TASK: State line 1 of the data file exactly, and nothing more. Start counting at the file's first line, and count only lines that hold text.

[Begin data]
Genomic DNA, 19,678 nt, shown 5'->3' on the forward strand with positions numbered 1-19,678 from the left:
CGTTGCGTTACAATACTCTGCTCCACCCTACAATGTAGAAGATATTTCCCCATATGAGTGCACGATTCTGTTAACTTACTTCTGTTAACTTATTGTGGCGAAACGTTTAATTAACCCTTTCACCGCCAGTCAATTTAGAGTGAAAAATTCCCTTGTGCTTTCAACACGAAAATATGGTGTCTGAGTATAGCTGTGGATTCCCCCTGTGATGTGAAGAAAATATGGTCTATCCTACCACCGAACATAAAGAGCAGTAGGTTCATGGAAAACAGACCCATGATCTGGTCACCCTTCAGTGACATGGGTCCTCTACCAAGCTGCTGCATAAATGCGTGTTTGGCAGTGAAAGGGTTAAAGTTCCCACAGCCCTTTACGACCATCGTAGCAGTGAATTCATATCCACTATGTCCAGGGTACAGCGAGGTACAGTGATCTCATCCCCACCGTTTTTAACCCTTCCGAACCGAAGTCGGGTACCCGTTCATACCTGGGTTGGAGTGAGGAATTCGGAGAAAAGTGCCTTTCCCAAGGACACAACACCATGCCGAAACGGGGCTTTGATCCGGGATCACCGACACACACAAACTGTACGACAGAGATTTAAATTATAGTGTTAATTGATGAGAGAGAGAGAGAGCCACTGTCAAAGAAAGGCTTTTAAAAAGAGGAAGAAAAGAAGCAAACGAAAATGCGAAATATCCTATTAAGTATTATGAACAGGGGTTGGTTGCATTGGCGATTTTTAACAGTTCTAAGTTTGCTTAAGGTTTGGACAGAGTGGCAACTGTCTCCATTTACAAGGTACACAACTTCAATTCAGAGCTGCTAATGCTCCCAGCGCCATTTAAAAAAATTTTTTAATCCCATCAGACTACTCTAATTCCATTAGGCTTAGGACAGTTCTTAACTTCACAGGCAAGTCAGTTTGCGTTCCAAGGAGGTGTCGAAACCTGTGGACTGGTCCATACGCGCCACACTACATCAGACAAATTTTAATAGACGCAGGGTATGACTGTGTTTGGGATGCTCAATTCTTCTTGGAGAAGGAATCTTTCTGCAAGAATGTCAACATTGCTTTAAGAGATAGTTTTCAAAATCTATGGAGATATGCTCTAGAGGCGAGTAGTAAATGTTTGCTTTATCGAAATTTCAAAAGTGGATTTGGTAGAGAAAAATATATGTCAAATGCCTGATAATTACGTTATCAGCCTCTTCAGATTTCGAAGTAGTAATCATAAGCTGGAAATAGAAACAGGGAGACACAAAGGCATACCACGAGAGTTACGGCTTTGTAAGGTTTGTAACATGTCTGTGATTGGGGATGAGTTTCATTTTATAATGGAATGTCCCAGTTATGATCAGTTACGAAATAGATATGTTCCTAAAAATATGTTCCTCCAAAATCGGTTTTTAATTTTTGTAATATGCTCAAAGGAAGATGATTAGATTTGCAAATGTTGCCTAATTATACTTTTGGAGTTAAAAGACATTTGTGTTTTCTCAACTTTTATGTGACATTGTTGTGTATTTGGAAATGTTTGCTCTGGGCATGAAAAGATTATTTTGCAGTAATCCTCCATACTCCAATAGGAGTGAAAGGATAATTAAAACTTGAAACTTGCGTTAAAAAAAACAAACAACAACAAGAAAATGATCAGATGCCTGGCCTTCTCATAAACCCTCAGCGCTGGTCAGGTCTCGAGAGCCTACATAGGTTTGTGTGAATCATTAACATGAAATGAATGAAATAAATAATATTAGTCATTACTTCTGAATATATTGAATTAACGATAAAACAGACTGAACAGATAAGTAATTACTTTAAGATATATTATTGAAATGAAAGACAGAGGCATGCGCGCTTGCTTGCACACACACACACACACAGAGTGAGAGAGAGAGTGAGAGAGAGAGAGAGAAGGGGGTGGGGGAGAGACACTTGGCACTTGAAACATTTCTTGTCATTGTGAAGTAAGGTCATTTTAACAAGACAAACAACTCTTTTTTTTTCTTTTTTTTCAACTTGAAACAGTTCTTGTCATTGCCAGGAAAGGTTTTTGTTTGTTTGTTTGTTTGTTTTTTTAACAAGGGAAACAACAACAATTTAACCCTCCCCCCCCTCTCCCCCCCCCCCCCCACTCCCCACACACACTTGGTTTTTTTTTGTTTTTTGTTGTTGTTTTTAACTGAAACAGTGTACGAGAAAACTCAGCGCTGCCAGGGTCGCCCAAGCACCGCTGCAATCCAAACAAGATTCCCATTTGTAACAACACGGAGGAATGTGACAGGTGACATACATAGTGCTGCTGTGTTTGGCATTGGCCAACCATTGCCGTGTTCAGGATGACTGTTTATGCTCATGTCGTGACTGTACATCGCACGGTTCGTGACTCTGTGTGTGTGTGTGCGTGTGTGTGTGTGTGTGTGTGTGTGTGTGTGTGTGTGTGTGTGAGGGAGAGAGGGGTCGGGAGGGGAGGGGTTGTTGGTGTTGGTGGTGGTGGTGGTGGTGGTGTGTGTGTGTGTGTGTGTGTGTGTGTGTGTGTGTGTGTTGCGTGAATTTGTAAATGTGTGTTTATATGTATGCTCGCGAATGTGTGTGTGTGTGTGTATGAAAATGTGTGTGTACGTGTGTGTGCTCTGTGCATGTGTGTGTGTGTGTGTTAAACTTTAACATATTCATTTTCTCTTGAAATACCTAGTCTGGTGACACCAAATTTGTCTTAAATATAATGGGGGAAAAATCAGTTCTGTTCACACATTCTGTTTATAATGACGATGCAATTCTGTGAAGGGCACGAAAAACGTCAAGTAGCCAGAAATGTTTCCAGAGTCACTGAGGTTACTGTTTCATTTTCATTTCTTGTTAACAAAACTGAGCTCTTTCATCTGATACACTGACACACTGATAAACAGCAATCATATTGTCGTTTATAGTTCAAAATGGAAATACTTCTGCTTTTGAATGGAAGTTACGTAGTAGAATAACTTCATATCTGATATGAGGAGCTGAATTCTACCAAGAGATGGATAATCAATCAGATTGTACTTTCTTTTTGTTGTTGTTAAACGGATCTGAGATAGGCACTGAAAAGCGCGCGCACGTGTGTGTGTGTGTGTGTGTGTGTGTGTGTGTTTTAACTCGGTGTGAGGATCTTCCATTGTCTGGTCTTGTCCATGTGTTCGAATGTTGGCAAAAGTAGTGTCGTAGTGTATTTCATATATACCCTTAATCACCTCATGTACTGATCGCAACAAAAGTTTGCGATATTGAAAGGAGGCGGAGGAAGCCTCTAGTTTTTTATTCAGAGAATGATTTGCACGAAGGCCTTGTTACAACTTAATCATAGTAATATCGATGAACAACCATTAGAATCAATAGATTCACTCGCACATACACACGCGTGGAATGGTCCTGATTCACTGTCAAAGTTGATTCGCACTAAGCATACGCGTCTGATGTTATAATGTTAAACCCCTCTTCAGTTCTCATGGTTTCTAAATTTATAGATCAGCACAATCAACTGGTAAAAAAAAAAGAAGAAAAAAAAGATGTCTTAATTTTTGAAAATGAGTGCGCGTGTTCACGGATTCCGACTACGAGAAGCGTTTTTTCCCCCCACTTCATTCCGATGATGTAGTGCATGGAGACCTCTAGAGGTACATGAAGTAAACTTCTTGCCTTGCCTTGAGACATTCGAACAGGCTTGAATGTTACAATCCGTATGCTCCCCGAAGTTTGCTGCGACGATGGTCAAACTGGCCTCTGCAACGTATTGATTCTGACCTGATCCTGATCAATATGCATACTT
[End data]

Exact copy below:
Genomic DNA, 19,678 nt, shown 5'->3' on the forward strand with positions numbered 1-19,678 from the left: